Who Writes for Black Children? African American Children’s Literature Before 1900 (University of Minnesota Press, 2017). With Anna Mae Duane.
Who Writes for Black Children? unlocks a rich archive of largely overlooked literature read by black children. From poetry written by a slave for a plantation school to joyful “death biographies” of African Americans in the antebellum North to literature penned by African American children themselves, this volume presents compelling new definitions of both African American literature and children’s literature.
Civil Rights Childhood: Picturing Liberation in African American Photobooks (University of Minnesota Press, 2014).
The unexpected and evocative role of children’s photographic books in cultural transformation and social change.Civil Rights Childhood explores the function of children’s photographic books and the image of the black child in social justice campaigns for school integration and the civil rights movement. Drawing on works ranging from documentary photography and popular historical narratives to coffee-table and art books, Capshaw shows how the photobook—and the aspirations of childhood itself—encourage cultural transformation.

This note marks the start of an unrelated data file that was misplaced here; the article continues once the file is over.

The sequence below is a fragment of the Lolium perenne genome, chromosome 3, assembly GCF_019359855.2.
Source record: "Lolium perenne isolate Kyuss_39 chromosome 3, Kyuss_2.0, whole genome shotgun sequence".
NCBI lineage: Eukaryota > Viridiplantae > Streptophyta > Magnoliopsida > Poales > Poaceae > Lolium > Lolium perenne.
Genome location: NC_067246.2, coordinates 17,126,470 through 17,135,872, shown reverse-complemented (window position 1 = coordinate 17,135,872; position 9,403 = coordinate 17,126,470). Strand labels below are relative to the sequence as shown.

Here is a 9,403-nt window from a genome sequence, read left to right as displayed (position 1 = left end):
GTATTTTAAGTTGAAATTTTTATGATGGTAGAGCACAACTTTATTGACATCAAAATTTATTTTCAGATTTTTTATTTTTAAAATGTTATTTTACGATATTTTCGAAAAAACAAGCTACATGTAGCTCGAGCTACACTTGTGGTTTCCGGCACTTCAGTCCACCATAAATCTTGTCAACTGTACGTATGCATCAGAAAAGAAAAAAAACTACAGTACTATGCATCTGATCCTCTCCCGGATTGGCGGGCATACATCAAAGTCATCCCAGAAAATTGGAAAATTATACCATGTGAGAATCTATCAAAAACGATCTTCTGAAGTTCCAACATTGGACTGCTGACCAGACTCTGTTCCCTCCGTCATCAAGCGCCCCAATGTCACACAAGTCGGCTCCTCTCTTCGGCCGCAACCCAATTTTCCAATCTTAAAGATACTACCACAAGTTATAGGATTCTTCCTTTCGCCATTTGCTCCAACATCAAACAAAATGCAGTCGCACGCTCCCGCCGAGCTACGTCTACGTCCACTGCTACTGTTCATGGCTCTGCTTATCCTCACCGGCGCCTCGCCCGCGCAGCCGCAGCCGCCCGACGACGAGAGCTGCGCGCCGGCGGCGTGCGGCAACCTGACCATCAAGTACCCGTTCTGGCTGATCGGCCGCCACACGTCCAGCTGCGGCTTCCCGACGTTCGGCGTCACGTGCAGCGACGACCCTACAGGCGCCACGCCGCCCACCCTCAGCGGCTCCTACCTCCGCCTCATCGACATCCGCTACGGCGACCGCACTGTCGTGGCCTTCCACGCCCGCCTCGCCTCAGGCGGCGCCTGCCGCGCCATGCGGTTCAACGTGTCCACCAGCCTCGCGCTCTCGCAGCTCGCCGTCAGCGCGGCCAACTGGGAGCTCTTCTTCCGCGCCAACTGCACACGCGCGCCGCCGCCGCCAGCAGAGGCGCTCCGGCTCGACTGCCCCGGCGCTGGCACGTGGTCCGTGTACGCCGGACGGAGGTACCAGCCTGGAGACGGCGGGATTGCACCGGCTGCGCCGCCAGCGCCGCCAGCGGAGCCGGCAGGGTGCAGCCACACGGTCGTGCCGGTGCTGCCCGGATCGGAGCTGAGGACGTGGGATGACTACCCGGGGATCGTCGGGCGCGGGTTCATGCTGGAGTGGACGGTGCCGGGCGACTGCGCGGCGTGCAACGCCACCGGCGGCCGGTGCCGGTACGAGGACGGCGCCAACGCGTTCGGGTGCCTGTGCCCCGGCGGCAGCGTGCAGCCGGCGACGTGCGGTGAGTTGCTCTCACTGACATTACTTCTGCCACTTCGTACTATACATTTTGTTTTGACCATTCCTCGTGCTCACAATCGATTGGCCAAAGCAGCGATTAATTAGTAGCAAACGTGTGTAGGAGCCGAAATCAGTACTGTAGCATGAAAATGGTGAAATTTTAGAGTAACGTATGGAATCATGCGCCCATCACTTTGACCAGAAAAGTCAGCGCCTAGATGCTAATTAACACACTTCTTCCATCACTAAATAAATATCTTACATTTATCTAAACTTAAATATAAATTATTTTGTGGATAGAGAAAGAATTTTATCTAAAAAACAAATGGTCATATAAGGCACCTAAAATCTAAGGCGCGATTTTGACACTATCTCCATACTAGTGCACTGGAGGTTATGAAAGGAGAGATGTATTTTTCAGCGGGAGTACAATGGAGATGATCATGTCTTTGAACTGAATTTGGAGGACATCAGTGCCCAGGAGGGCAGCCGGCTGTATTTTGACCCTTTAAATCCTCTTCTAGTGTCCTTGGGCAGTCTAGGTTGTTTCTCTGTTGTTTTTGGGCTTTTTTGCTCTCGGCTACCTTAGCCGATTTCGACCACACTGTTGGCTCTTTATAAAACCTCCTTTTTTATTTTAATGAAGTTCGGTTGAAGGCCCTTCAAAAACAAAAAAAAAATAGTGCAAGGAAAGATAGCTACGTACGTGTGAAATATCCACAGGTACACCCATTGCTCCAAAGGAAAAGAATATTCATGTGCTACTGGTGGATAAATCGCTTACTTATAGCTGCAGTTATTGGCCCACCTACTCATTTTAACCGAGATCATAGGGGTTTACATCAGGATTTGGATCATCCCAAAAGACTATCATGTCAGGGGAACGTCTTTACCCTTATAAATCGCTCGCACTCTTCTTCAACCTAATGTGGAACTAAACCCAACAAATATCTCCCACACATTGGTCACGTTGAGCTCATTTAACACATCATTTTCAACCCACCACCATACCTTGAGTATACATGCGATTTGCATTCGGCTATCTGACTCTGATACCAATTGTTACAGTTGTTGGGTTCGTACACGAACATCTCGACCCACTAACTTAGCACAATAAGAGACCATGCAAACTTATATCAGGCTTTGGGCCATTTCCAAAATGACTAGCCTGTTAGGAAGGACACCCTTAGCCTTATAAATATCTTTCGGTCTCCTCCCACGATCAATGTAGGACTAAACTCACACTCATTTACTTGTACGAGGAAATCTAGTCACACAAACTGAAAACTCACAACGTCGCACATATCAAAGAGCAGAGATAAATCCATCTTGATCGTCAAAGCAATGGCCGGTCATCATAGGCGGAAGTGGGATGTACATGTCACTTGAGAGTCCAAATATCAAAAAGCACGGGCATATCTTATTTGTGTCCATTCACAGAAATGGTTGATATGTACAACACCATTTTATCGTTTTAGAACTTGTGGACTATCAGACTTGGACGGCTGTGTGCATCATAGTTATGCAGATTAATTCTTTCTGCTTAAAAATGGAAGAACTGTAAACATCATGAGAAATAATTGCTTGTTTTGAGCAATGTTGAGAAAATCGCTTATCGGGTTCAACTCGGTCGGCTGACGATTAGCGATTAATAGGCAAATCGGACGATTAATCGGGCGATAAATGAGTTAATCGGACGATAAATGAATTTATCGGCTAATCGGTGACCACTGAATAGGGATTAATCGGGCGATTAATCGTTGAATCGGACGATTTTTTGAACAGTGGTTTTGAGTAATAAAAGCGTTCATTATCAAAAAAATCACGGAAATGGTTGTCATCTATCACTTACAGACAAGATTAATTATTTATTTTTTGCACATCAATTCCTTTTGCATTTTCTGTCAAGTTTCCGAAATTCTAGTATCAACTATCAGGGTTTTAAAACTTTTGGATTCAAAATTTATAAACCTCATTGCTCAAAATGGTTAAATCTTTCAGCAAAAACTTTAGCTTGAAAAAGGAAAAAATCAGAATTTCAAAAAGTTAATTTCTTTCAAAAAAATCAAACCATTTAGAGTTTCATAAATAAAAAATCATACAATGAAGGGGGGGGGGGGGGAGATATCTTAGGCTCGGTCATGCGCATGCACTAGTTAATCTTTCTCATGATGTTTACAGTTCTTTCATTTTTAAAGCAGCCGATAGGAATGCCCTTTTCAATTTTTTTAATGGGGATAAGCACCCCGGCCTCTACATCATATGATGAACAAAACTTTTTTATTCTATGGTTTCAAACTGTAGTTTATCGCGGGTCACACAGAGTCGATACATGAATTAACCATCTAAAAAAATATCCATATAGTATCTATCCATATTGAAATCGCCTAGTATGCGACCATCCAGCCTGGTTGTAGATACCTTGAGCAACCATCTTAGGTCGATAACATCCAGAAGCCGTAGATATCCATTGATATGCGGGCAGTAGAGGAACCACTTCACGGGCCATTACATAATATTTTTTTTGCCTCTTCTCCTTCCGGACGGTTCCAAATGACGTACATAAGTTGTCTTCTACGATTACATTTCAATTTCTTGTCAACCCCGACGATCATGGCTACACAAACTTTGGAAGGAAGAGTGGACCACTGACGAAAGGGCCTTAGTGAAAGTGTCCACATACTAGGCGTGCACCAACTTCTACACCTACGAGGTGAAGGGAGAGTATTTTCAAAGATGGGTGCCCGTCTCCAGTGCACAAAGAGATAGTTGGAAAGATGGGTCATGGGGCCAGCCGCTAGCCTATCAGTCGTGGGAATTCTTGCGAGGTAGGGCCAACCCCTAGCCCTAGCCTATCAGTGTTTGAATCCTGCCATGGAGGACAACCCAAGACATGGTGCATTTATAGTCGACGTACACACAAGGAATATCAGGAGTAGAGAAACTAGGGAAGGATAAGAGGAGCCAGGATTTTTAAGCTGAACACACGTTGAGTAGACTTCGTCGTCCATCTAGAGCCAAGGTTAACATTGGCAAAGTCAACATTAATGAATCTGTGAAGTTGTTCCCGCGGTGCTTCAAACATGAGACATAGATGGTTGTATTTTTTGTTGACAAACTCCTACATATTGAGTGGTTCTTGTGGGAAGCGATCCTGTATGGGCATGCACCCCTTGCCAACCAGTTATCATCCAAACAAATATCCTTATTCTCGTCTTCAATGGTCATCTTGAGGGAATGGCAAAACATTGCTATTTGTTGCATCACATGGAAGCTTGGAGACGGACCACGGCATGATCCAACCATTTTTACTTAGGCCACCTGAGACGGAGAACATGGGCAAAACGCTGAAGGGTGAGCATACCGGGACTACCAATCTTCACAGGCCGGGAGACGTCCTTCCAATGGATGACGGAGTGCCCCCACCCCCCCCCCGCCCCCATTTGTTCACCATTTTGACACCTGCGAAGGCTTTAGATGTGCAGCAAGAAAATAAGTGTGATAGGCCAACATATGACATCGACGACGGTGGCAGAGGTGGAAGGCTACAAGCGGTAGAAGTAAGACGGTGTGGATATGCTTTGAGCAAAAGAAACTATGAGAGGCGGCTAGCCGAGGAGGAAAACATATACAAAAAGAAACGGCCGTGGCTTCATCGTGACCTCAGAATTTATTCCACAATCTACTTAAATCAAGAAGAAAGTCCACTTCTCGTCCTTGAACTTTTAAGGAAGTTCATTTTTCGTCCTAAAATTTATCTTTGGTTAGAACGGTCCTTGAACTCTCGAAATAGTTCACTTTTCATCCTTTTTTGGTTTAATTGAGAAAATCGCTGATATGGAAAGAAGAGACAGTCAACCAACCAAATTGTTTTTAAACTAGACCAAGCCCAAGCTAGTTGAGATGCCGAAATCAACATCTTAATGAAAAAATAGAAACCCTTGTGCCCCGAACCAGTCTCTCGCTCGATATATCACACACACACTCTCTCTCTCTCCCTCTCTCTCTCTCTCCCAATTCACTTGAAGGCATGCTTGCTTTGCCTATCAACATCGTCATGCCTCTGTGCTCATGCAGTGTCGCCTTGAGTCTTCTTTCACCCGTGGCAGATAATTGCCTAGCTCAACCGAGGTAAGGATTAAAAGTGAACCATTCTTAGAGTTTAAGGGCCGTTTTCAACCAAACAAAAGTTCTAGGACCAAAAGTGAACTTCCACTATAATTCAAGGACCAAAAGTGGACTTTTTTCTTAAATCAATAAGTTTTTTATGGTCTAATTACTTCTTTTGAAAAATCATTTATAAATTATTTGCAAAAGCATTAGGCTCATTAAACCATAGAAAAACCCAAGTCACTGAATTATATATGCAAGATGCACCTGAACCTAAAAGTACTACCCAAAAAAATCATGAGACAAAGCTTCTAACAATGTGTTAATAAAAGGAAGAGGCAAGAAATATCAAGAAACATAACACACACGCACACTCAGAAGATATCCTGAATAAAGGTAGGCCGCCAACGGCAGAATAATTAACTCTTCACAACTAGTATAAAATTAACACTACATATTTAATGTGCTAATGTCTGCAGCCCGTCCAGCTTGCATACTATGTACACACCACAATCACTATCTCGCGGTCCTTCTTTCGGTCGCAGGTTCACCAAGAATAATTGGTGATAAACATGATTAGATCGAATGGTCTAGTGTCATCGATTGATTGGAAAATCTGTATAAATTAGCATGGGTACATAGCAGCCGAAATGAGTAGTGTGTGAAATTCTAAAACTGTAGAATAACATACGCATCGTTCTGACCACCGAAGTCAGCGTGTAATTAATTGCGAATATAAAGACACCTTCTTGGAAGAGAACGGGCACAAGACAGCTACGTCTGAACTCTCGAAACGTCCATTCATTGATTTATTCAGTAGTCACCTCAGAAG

Children’s Literature of the Harlem Renaissance (Indiana University Press, 2006)
During the New Negro Renaissance, African American children’s literature became a crucial medium through which a disparate community forged bonds of cultural, economic, and aesthetic solidarity. Employing interdisciplinary critical strategies, including social, educational, and publishing history, canon-formation theory, and extensive archival research, Children’s Literature of the Harlem Renaissance analyzes childhood as a site of emerging black cultural nationalism. It explores the period’s vigorous exchange about the nature and identity of black childhood and uncovers the networks of African Americans who worked together to transmit black history and culture to a new generation.